Distribute in space, order in time – that’s the rule by which Control operates, and this operation, explains Lyotard in the Postmodern Condition, uses time as a parchment, continually engraving the memory of the things and their whereabouts on time. Control needs time, for time is the paper on top of which Control memorizes its territory, its subordinates.

There are, though, endless places where Control is helpless, where its engraving operation on time is blocked. Actually, I should rephrase and say that there’s only one place where Control operates and that is the everyday’s world – that which is the subject matter of science. But there are endless worlds in which Control malfunctions, in which it has no foot in the door. These are the worlds of the stories; the world of the carnival.

These worlds, written on invisible parchments, are architected to be forgotten. Memory cannot nail them down, says Lyotard, for they are having a unique distribution in space – a compact, condensed distribution that leaves no spaces between the things of those worlds. And memory needs space in time – a space for writing down orientation instructions, location coordinates, inventory lists and so forth. Yet, the space in the story’s world is fully occupied. One cannot order things in time, for there’s no time left in the story’s world.

Hurry up, than, for there’s no time. Go to the carnival – lose control; read a book – lose control; hear a podcast – lose control.

No matter which story the carnival tells – the story is always anchored in the present. The past and the future – these are scientific concerns; stories don’t bother with time. They are hosted inside a time capsule – a time machine.

If you want jumps in hyper-space; if you want to move along parallel worlds – all you need to do is to skip from one book to another. Place each book exactly near the other book, leaving no space between the two, thus making sure Control is incapable of writing on time.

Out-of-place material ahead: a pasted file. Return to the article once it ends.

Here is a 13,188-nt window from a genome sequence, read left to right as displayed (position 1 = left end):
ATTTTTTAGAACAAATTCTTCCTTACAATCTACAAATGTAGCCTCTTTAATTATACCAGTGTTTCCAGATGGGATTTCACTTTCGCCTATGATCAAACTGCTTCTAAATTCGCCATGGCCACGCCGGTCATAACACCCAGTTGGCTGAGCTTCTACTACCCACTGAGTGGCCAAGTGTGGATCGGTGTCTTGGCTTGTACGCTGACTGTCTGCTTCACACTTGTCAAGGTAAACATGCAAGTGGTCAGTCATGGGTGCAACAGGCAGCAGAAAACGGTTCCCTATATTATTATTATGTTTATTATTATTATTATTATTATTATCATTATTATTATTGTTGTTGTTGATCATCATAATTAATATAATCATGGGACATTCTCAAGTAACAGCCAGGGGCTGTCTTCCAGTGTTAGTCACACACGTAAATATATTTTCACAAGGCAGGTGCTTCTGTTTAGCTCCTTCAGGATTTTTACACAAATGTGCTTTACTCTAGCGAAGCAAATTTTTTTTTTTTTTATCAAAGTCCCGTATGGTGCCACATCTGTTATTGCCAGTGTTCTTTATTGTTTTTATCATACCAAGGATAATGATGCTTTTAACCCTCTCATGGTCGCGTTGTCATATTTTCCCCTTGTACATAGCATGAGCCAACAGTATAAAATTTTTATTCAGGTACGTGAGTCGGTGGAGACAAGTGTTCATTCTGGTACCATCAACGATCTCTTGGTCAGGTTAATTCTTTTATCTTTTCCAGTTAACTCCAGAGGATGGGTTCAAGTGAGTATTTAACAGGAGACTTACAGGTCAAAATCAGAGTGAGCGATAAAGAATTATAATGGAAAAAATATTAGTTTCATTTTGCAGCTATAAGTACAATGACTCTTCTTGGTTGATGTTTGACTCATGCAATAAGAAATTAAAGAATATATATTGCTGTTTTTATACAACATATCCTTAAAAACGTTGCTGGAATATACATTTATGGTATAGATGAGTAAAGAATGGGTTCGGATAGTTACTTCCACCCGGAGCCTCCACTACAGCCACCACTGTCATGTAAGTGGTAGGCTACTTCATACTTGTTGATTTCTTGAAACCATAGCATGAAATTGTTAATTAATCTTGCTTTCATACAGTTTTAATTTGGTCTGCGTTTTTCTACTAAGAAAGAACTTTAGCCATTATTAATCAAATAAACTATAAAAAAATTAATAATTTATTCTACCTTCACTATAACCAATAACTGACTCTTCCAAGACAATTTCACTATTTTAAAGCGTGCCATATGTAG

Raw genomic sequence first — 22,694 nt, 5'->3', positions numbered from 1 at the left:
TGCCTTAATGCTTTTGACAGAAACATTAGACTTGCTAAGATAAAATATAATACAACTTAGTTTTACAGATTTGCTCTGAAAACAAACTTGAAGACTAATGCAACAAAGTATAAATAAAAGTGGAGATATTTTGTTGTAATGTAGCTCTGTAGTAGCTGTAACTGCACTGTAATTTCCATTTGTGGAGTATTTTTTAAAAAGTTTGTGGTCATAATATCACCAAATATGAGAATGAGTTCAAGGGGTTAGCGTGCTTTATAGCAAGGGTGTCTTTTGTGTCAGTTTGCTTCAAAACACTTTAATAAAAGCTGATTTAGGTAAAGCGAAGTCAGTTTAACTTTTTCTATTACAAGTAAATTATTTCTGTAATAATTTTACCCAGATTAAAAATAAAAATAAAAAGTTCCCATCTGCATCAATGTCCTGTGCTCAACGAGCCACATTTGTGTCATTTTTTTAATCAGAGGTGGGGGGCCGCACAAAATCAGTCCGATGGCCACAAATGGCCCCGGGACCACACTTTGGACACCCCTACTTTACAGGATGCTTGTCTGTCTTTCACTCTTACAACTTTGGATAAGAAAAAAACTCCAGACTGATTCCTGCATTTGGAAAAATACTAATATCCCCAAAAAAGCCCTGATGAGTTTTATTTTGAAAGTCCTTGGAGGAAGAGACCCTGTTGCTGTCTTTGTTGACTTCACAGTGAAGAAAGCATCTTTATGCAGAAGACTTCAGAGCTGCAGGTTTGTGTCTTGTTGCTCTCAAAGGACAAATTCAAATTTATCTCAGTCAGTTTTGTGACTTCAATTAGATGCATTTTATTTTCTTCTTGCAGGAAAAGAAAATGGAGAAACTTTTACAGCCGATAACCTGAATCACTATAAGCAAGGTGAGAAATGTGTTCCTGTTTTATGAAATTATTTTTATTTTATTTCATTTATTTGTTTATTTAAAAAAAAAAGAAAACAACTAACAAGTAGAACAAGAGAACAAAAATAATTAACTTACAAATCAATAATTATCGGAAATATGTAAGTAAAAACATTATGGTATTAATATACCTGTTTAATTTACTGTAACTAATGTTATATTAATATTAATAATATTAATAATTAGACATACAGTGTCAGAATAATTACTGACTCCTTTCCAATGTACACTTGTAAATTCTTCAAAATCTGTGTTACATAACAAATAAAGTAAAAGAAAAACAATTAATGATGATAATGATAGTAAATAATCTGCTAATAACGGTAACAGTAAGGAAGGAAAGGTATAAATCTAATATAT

[But I don’t like losing control; I don’t want to stay in the carnival. I’ll have to give up than.]

For more on Time and books see Trading Time in InterZone

Questions to which answers are not the right answer

April 7, 2007

In an interview titled “Les Choses signifient-elles quelque chose?” (1962) Barthes gave, en passant, an interesting definition of literature as the art of presenting questions, not answers, nor solutions.

These literary questions, says Barthes, are powerful, disturbing and long-lasting. More importantly, it is only literature that can ask this kind of long-lasting questions. Kafka and Balzac, adds Barthes, have become canonic because they have left us with such long-lasting and disturbing questions.

Rephrasing Barthes: Literature produces and presents questions to which answers are not the right answer.

roland_barthes.jpg

We’re habituated to input-output production lines: question-in, answer-out; problem-in, solution-out. But some questions and some problems are simply different. So what is the “right answer” to those long-lasting literary questions? How should we refer to them?

Probably, living the question, in each and every Time Capsule, is what we should do?

I think that these informal observations can be used to clarify the way a group of French philosophers, such as Lyotard, Foucault, Deleuze and, of course, Barthes, understand the relation between literature and philosophy. After all, what has been described so far is commonly perceived as the realm of Philosophy, and yet Barthes ignores Philosophy altogether, charging Literature with the burden of asking those questions, insisting that it is the only place where such questions can (be asked? live? survive?).

My feeling is that western philosophers have never considered philosophy as the art of presenting long-lasting questions. Rather they have used questions as a pretext, an excuse, a platform for their… answers, for their irrefutable ontological or epistemological solutions, constructs and architectures.

In fact, it is western philosophers who have tried, along centuries, to kill, eradicate and annihilate those disturbing questions. Too often they have resurrected some murdered questions but only to try and kill those poor bastards once more. The dead body of metaphysics is an example. So the Problem of Philosophy, if by philosophy we mean those long-lasting questions, is that Philosophy refuses to die!

Lyotard et al. think that indeed some questions must die – but that their execution should be carried out by Science, not Philosophy. Other questions, on the other hand, must live – that was the role of Philosophy – to give birth and a living place for this kind of questions – but Philosophy has fallen from grace.

Long-lasting questions live now only in Literature.

(and see also Lyotard: against input-output philosophy)

Textual Landing Fields – Edgar Allen’s PoeTic

February 14, 2007